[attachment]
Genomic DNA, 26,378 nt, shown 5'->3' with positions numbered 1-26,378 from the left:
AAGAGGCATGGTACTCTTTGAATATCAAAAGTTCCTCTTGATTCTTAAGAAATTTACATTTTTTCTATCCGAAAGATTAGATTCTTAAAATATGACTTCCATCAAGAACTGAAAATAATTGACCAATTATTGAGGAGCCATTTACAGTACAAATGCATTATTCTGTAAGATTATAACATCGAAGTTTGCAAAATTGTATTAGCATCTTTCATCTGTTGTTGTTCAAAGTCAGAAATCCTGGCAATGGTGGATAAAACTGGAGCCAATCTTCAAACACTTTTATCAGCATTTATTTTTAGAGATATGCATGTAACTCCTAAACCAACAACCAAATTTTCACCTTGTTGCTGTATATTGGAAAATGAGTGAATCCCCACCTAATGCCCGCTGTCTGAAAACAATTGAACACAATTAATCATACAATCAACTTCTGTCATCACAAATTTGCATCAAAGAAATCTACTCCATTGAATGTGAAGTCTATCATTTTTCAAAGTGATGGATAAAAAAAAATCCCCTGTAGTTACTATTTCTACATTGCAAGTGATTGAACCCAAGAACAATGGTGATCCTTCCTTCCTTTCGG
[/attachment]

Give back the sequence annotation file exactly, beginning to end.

Genomic DNA, 26,378 nt, shown 5'->3' with positions numbered 1-26,378 from the left:
AAGAGGCATGGTACTCTTTGAATATCAAAAGTTCCTCTTGATTCTTAAGAAATTTACATTTTTTCTATCCGAAAGATTAGATTCTTAAAATATGACTTCCATCAAGAACTGAAAATAATTGACCAATTATTGAGGAGCCATTTACAGTACAAATGCATTATTCTGTAAGATTATAACATCGAAGTTTGCAAAATTGTATTAGCATCTTTCATCTGTTGTTGTTCAAAGTCAGAAATCCTGGCAATGGTGGATAAAACTGGAGCCAATCTTCAAACACTTTTATCAGCATTTATTTTTAGAGATATGCATGTAACTCCTAAACCAACAACCAAATTTTCACCTTGTTGCTGTATATTGGAAAATGAGTGAATCCCCACCTAATGCCCGCTGTCTGAAAACAATTGAACACAATTAATCATACAATCAACTTCTGTCATCACAAATTTGCATCAAAGAAATCTACTCCATTGAATGTGAAGTCTATCATTTTTCAAAGTGATGGATAAAAAAAAATCCCCTGTAGTTACTATTTCTACATTGCAAGTGATTGAACCCAAGAACAATGGTGATCCTTCCTTCCTTTCGG